Why in news?
- Nearly one in five districts in India is a hotspot, the Health Ministry said on 15th April 2020, a day that saw at least 1,036 COVID-19 infections.
- The government said it had classified every district into a hotspot, potential hotspot or a green zone.
- Of India’s 736 districts, 170 were ‘hotspots’, defined as places with at least 15 confirmed infections or where there was an exponential rise in cases.
- District Magistrates had the authority to declare regions as hotspots, and a protocol would be in place to check how a district was performing in containing the spread of the virus.
- In order to break the chain of transmission, focus needs to be on contact tracing, monitoring and clinical management.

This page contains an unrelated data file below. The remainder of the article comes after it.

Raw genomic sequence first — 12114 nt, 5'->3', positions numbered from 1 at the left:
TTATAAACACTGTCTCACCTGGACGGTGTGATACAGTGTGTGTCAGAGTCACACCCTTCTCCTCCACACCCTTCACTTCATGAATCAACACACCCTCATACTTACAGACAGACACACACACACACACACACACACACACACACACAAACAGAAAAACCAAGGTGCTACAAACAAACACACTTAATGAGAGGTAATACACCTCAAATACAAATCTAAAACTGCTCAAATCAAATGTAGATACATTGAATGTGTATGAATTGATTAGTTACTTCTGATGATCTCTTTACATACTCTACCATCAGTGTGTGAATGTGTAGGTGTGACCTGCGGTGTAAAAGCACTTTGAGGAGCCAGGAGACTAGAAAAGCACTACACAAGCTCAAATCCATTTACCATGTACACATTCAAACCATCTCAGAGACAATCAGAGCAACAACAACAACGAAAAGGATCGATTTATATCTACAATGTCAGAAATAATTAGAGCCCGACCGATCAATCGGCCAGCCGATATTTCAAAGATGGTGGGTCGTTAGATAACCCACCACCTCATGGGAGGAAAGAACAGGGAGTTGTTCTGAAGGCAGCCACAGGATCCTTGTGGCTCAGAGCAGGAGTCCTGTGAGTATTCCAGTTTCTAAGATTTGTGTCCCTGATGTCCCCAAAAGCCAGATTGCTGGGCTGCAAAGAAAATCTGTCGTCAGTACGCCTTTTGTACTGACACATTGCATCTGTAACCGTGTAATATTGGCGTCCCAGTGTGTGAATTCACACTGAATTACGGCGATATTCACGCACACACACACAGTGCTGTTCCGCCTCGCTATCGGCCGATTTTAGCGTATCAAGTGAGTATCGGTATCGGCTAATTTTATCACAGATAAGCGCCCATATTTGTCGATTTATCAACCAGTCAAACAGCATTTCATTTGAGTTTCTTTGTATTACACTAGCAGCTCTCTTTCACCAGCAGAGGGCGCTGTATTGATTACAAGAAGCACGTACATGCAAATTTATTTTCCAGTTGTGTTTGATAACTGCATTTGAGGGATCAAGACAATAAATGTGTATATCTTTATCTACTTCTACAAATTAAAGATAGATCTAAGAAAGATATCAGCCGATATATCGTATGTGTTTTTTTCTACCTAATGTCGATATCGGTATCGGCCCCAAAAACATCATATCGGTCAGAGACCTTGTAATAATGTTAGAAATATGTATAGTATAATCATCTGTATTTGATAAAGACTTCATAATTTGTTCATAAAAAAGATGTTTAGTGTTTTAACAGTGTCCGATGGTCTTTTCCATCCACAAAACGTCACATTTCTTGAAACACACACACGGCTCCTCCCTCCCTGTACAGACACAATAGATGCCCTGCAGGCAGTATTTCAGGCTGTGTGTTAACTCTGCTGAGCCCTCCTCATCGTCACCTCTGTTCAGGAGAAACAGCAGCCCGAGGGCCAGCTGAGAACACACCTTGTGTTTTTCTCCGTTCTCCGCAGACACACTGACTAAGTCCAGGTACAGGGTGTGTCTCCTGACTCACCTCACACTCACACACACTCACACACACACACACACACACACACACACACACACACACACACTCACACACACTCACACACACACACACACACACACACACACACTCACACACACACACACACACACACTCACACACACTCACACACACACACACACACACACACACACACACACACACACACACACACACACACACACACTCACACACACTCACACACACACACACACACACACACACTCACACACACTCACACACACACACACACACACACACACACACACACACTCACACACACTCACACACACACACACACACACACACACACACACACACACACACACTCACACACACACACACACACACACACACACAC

- States have been asked to uniformly implement the containment plan in every district across the country.
What is a Hotspot in the context of diseases?
- Hotspots have been variously described as areas of elevated incidence or prevalence, higher transmission efficiency or risk, or higher probability of disease emergence
- The importance of spatial clusters, or “hotspots,” in infectious disease epidemiology has been increasingly recognized, and targeting hotspots is often seen as an important component of disease-control strategies.
- However, the precise meaning of “hotspot” varies widely in current research and policy documents.